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MM74HC164 - Freq limits at 3.3V?

Discussion in 'Electronic Design' started by [email protected], Feb 12, 2007.

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  1. Guest

    Im using MM74HC164 in my project as a serial to parallel converter and
    my question is if i give 3.3V as Vcc (supply voltage) what may be its
    operating frequency, can please some one help me out in finding this...
  2. On 11 Feb 2007 22:22:00 -0800, in
    It is in the datasheet, page 4 in the fairchild version, or maybe you
    didn't ask the right question

  3. There are logic families meant for faster operation at low supply
    voltages, than the old 74HC parts, . For example the 74vhc family
    is specified down to 2.0 volts. The 74vhc164 can shift to 125MHz
    typical (or to 80MHz minimum), at 3.3V and 25C, according to the
  4. Fred Bloggs

    Fred Bloggs Guest

    Every datasheet known to mankind will list the maximum frequency versus
    Vcc in the "timing" section. First and foremost before undertaking a
    digital design is to learn how to read datasheets. How come you don't
    know how to do this?
  5. Well, Fairchild's 74hc164 datasheet doesn't say anything about
    operation at 3.3 volts. It says the worst-case minimum is 5 MHz
    at 2V, and 27 MHz at 4.5 volts, 25C. Such a huge spec variation
    from 5 to 27MHz makes it hard to estimate the operation at 3.3V
    and is one good reason to simply avoid using the hc logic family
    at low voltages. This is especially so when there are plenty of
    much better choices, like the 80MHz at 3.3V 74vhc164 I suggested.
  6. OK, maybe it's not quite that simple. I see most distributors don't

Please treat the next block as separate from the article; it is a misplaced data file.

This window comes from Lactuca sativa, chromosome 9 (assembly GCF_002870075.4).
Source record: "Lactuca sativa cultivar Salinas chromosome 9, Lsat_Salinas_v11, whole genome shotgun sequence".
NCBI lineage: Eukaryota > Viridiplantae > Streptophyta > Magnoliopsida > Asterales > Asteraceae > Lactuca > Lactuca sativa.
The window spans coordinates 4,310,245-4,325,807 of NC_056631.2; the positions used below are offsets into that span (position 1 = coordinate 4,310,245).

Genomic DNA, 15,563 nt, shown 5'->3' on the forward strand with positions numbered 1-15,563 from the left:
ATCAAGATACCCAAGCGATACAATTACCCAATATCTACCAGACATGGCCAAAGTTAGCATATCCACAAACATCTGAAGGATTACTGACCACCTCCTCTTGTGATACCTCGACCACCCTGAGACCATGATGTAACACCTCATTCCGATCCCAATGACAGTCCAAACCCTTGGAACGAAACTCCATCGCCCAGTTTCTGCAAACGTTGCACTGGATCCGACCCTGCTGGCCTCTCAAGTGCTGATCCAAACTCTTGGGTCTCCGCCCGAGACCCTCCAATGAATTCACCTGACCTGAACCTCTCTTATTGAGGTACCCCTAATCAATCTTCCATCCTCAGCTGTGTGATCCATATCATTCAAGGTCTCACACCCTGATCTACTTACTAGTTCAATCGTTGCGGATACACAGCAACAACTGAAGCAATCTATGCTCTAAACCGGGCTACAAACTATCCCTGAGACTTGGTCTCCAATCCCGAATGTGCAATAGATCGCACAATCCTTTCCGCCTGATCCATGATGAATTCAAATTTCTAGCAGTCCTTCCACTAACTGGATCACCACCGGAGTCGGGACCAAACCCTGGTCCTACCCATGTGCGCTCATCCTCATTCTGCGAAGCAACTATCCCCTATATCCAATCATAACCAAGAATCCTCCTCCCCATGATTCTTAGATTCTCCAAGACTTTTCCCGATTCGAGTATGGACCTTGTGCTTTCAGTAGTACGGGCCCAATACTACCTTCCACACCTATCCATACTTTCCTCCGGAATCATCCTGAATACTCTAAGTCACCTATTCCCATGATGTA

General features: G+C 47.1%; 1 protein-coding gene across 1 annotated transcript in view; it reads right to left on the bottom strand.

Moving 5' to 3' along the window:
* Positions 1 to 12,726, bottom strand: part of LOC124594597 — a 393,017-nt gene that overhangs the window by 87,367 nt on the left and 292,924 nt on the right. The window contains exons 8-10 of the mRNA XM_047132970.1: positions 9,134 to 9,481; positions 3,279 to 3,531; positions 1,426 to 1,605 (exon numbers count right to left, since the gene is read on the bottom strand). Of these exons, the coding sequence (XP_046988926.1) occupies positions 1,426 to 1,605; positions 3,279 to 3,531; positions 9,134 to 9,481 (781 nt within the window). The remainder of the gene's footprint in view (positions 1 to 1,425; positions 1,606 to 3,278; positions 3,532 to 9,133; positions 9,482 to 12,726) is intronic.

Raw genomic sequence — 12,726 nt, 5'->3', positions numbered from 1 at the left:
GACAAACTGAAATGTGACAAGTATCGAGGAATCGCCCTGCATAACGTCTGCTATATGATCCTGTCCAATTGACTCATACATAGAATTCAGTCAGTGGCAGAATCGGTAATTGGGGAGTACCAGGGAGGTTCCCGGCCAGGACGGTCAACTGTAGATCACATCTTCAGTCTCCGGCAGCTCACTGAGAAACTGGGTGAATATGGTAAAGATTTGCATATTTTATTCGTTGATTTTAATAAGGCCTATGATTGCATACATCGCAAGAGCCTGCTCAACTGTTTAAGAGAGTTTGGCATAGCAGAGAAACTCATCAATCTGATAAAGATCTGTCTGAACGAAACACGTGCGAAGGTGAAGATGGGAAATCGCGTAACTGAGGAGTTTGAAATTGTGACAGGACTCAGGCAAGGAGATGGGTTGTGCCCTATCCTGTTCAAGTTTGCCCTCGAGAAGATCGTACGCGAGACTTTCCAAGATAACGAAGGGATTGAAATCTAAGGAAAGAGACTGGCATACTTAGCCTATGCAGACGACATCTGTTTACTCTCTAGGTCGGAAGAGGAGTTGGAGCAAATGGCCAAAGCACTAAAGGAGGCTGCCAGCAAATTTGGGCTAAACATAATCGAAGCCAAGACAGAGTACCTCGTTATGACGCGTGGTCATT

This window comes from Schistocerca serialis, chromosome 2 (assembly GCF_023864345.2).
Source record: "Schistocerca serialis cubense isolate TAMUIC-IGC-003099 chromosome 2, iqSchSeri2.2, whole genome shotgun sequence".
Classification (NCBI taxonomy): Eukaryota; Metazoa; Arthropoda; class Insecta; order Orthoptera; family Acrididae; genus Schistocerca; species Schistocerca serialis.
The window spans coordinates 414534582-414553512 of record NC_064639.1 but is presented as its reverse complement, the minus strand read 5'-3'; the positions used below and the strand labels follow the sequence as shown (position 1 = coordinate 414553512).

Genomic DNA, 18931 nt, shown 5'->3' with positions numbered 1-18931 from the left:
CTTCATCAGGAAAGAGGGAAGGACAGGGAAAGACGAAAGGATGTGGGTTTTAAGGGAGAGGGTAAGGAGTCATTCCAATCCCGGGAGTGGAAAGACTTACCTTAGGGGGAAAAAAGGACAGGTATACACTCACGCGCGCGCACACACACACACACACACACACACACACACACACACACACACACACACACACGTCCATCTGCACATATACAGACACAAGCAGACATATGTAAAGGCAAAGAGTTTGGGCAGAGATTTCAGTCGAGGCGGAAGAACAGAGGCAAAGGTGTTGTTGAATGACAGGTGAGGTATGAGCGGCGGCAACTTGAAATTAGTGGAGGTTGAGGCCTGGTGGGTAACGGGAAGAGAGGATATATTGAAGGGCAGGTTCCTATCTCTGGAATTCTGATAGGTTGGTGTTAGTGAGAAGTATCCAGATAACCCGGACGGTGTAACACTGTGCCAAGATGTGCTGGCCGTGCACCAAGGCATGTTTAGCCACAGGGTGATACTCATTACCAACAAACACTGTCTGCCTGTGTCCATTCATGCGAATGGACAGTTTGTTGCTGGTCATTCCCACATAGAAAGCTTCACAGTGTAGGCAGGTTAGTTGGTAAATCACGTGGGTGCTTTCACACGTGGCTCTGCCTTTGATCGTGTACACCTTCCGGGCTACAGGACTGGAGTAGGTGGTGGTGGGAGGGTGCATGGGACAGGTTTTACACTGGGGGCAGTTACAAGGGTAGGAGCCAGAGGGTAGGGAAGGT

carry the 74vhc164. DigiKey and Newark don't, although Mouser does.
    The 74ac164 could be an alternate choice, DigiKey and Mouser have
    it, although Newark doesn't. The 74ac164 is spec'd at 62MHz min at
    3.3V for the -40C TO +85C temp range. Hell, it'll even do 7Mhz at
    1.5 volts. Now that's getting doowwn!

    BTW, when it comes to finding the logic families you want in stock,
    it gets rather difficult if you insist on a particular IC package.
    For example, I like the thin ssop SMD package, TSSOP, which is both
    space-saving and reasonable to hand solder. But many MSI parts are
    not offered in that package, or if they are, they're not stocked.
  7. Joerg

    Joerg Guest

    Winfield Hill wrote:


    Man, you must have good eyes. In my designs I need to use TSSOP a lot
    but really hate it when I have to swap one of these out.
  8. It's not so bad if you're using a Metcal soldering station
    and have a Talon handle (which has two tips), with the right
    tip, TATC-502. The whole IC comes off at once in a hurry.
  9. Riscy

    Riscy Guest

    This family should work both 5V and 3V3 system
  10. Yes it works, but not well.
  11. Joerg

    Joerg Guest

    I've used HC logic under 3V, a lot. Ok, it becomes a bit sluggish but
    sometimes there isn't much of a choice when you want widely available
    parts. For example, right now I need an 8-bit equality comparator and
    other stuff for bus slot and address detection. There ain't much else in
    stock than HC688 and the like. The other guys want to run the bus at
    3.3V. It's spec'd at 2V and 4.5V but not at 3.3V so I must probably use
    the 2V spec unless I find one that has 3.3V in the data sheet.

    Guess I'll have to post a speed limit on the bus, hoping the other guys
    won't pelt me for that ;-)
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